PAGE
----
My friend, who died four years ago, is still on Facebook. People leave birthday wishes on his wall and comments on pictures of him. It really starts to get weird when someone who doesn’t know he’s dead leaves a message on his wall, and that then comes up in my newsfeed. It’s disquieting, and for those who were close to him, quite painful, I’m sure.
And this can’t be his only account – he must be up on Twitter and on Myspace, on Flickr and on Goodreads. Everywhere, his accounts go on as if he weren’t dead, but merely absent. Would my friend want this strange sort of immortality for himself? To be frozen in time, still liking Farmville and Metallica? I’m not sure. I certainly don’t want it for myself.
So here’s the million dollar question - how do you manage your online account when you’re dead? Well, it begins with having to trust the living. If you’re willing to look your digital mortality in the face, you could consider hooking up with a company like LifeEnsured which was launched this month. ‘We unravel your online life after you’re gone so your family and friends won’t have to,’ runs their catchy slogan.
There are others like Entrustet (‘Decide how you’ll be remembered. Pass on the keys to your digital legacy’) and Legacy Locker (‘The safe and secure way to pass your online accounts to your loved ones’) that all operate on the same premise – you can control what happens to your online identity after you’re gone for a approximately $24 a year.
These companies typically offer encrypted space to store passwords and other account information that are then handed over to your designated recipient after the company has verified that you are in fact dead. LifeEnsured, though, seems to be taking it up a notch. You can not only have your Facebook account deleted or turned into a memorial (more on that shortly) you can also leave a final status message, disable wall postings, change your bio (theoretically to the past tense) and even transfer ownership of the account. Their services span over 30 online entities including Twitter, Wordpress and Paypal. The site will even manage the delicate business of letting your blind dates on Match.com and eHarmony know you’re going to have to stand them up since your unavoidably detained. For the truly generous, you have the option of allowing all your Flikr images to be used under Creative Commons license, thereby ensuring another kind of immortality.
If you’re not keen to sign up, you might want to know how the website will handle your account: Hotmail will allow your relatives to order a CD of all the messages in your account, if they provide a death certificate and proof of power of attorney. Gmail requires the same paperwork plus a copy of an e-mail the deceased sent to the petitioner. If you’ve got things in there that you’d rather no one saw, this might be the time to delete them. Flikr is a little more sensitive – they’ll keep your account up and open to the public. However, if you marked a photograph private, they’ll keep the faith. Even friends and family won’t be able to access them. Yahoo appears to be the most fiercely private of all – no one is given access to your account, but your next of kin can decide to have it deleted.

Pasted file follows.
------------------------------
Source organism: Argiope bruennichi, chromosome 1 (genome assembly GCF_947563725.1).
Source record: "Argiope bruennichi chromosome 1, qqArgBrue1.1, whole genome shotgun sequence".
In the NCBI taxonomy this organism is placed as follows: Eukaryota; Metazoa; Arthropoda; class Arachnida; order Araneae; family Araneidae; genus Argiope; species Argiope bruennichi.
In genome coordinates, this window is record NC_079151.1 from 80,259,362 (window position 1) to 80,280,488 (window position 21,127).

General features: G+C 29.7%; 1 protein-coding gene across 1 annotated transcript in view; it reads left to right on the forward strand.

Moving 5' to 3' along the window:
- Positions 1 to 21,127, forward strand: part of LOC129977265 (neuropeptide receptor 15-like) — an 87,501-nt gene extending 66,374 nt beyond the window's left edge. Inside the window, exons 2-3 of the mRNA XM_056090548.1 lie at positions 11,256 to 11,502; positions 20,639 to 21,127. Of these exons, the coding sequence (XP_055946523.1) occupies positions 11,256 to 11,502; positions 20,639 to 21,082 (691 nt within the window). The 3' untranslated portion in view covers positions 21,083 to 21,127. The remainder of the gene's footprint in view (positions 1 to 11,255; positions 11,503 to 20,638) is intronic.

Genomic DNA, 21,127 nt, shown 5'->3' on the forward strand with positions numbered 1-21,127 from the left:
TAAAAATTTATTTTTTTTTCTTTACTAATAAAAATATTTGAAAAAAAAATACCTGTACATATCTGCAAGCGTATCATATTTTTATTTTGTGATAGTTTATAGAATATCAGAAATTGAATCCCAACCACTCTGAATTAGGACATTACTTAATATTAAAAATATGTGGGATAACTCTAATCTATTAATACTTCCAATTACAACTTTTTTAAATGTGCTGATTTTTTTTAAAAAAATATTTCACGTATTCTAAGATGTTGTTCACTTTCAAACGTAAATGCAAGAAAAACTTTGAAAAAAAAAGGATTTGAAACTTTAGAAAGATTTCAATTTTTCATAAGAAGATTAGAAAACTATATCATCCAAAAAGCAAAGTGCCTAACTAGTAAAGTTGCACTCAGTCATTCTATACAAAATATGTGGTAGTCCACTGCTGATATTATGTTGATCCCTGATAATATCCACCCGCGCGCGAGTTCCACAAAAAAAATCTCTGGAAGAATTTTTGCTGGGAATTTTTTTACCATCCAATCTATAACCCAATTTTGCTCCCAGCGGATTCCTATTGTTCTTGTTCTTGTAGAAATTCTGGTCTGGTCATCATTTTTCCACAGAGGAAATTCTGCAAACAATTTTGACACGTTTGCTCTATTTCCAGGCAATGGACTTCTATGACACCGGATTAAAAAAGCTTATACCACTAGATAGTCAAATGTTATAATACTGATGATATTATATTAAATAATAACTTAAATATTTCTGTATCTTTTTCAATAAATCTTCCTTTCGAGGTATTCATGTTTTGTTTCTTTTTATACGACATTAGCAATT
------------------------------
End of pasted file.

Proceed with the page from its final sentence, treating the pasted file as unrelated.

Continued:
On Facebook, however, your family or friends could choose to ‘memorialize an account.’ In a post on the Facebook blog last year, the company said, “We understand how difficult it can be for people to be reminded of those who are no longer with them, which is why it's important when someone passes away that their friends or family contact Facebook to request that a profile be memorialized.” Once this is done, the deceased will no longer appear as a macabre ‘friend suggestion’ on your profile.
The privacy settings are tweaked, such that in a memorialized account, only confirmed friends can locate it or access it. Possibly sensitive information such as contact information and status updates are scrubbed, as the account is frozen ensuring that a prankster won’t be able to log it. “Friends and family can leave posts on the profile Wall in remembrance,” says the company.
It’s a long way from the quiet graveyard, but a Facebook memorial doesn’t seem like altogether a bad thing – especially since you get to choose about how you will be remembered.